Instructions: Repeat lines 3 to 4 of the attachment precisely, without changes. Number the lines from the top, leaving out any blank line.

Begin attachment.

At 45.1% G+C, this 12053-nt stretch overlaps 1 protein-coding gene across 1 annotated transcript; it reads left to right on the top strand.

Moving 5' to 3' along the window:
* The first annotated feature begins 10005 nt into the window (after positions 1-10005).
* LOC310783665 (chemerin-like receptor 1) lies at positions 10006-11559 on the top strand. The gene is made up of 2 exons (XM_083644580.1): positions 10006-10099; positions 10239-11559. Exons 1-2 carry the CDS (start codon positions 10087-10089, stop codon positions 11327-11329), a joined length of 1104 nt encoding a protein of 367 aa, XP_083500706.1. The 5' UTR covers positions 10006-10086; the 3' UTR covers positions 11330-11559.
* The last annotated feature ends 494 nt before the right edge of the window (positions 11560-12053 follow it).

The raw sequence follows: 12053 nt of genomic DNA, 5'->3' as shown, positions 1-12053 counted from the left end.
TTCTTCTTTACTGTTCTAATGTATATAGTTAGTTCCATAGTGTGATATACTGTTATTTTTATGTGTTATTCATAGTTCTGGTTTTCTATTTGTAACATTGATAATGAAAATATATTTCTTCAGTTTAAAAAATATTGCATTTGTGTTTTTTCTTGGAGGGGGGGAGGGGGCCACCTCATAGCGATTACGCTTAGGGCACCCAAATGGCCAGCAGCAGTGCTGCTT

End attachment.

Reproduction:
* The first annotated feature begins 10005 nt into the window (after positions 1-10005).
* LOC310783665 (chemerin-like receptor 1) lies at positions 10006-11559 on the top strand. The gene is made up of 2 exons (XM_083644580.1): positions 10006-10099; positions 10239-11559. Exons 1-2 carry the CDS (start codon positions 10087-10089, stop codon positions 11327-11329), a joined length of 1104 nt encoding a protein of 367 aa, XP_083500706.1. The 5' UTR covers positions 10006-10086; the 3' UTR covers positions 11330-11559.